One in five Americans experiences mental illness each year. In Maine, by one estimate, one in six kids aged between 6 and 17 experiences anxiety and depression. On average, one person in the U.S. completes suicide every 11 minutes. According to the National Mental Health Alliance, 260,862 Mainers live in communities that don’t have enough mental health professionals.

If you or anyone you know is battling depression or has had suicidal thoughts, call the Maine Crisis Line at 1-888-568-1112; text the national crisis text line at 741741, or call 988 to be connected to the state hotline. TheVisualsYouNeed/

This September, Suicide Prevention Awareness Month, is an opportunity for all of us to take a step back and reflect on how our friends, family and colleagues – and we personally – are handling the stresses of everyday life.

While the pandemic has shapeshifted in intensity and severity over the last few years, the mental scars of such a traumatic time period can still be felt.

The way we work has been changing. People are starting to return to regular social engagement, even if some of us are a little rusty on the small talk. The cost of everything is putting pressure on just about every household. Not to mention news headlines from around the country and around the world that can keep us up at night. There’s been a lot of disruption and change in a relatively short amount of time. It’s a lot to manage and handle by oneself.

Let us use this month for a mental health checkup. Neither anxiety nor depression know socio-economic bounds. They do not discriminate. While stigma attached with seeking help for mental health challenges appears to be fading, recognizing the signs of mental illness isn’t always easy.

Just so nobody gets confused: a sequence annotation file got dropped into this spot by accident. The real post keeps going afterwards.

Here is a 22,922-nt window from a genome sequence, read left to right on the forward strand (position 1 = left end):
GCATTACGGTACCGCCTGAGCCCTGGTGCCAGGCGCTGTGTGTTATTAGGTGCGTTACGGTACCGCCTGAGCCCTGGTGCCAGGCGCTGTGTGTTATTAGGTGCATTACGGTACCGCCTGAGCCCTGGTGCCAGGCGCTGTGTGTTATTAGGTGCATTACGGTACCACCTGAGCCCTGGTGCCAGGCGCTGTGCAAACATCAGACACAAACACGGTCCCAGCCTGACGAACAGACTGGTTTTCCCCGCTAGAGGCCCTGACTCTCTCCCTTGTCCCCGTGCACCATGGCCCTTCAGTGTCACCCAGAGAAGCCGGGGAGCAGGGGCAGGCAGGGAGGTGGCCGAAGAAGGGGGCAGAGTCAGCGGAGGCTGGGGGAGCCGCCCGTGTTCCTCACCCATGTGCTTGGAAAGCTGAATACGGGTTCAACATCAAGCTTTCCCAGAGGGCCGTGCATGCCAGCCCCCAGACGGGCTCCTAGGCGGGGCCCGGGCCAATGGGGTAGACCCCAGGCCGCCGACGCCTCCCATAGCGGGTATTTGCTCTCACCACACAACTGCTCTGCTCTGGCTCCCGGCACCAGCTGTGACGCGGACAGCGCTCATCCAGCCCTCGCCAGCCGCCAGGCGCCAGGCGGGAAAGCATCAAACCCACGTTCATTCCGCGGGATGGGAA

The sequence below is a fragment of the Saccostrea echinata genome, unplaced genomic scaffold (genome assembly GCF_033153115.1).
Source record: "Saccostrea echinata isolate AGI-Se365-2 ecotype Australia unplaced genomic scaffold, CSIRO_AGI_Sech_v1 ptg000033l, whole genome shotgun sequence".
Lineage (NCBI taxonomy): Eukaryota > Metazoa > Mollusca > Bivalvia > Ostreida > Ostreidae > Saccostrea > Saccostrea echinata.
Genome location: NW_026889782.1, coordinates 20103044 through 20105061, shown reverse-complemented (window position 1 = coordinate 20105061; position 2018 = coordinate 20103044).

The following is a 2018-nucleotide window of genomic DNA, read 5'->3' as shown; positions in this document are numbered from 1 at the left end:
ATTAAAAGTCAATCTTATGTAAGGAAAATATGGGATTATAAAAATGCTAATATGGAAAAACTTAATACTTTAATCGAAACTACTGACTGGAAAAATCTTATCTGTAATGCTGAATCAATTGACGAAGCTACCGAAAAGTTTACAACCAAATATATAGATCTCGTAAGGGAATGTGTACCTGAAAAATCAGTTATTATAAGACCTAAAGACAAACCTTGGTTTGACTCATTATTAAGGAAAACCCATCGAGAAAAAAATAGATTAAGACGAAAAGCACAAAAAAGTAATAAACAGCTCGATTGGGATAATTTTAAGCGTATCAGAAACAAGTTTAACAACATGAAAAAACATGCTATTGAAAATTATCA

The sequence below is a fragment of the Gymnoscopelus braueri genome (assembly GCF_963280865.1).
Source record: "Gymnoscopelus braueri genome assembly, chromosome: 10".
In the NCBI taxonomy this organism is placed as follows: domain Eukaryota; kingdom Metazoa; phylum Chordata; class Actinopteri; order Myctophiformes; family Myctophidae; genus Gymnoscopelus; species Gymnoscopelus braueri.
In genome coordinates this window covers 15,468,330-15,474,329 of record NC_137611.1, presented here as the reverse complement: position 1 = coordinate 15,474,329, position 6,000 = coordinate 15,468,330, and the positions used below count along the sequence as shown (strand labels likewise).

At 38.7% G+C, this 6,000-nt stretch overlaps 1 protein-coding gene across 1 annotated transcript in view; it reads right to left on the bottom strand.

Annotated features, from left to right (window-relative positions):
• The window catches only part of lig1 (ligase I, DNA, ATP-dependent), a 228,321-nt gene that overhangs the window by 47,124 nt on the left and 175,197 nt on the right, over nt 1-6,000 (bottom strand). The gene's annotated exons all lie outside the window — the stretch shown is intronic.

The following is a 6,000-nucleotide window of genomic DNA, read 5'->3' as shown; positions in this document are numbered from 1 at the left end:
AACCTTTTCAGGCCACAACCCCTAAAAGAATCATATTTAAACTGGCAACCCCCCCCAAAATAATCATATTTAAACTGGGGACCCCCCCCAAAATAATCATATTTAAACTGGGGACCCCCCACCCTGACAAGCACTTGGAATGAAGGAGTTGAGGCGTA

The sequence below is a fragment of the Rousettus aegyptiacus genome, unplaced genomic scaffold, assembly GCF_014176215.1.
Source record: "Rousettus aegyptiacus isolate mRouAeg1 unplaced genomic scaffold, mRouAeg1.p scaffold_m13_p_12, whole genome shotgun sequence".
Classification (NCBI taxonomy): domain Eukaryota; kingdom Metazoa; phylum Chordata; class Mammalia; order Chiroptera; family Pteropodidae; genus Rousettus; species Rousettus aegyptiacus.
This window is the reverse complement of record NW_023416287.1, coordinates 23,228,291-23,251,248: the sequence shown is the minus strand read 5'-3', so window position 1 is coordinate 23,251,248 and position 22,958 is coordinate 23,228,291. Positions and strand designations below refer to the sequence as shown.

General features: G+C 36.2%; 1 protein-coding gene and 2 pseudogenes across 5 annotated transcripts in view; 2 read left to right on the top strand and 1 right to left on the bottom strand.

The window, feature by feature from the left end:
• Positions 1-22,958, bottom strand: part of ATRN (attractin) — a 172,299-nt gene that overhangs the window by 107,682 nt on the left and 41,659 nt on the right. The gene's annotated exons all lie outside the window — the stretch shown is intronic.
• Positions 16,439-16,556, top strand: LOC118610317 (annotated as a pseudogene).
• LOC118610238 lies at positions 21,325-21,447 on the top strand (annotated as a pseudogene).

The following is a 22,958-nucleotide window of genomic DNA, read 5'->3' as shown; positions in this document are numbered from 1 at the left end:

There are a few common signs to look out for: feeling sad or withdrawn for long periods; drastic changes in mood or behavior, or intense worry that prevents regular activities are just a few. If you notice any of these signs in yourself or those around you, it’s important to be understanding, ask questions and connect with mental health professionals.


Luckily, free trainings are available to help us all better support individuals in our lives when mental health challenges arise.

Because of a grant from the federal Substance Abuse and Mental Health Services Administration my organization, Sweetser, provides mental health first aid and psychological first aid trainings, free of charge, across our state.

Mental health first aid is an evidence-based training program administered by the National Council for Mental Wellbeing that teaches us how to identify, understand and respond to signs of mental health and substance use challenges.

Just as performing CPR helps you assist an individual having a heart attack, mental health first aid helps you assist someone experiencing a mental health or substance use-related crisis. The course outlines risk factors and warning signs for mental health and addiction concerns, teaches strategies to help someone in crisis and non-crisis situations and offers information on where to turn for help.

Anyone dealing with young people, veterans, individuals working with veterans, frontline public safety workers like fire and police departments, all should consider undertaking training like this.

Developed by the National Child Traumatic Stress Network and the National Center for PTSD, psychological first aid has been used by the American Red Cross, first responders and law enforcement to train staff on how to respond to collective trauma experiences.

Since the start of the pandemic, the mental health needs of our first responders have been ever present. The need to better support individuals in roles that respond to and manage traumatic events is great.

Free mental health training could save a life, even your own.

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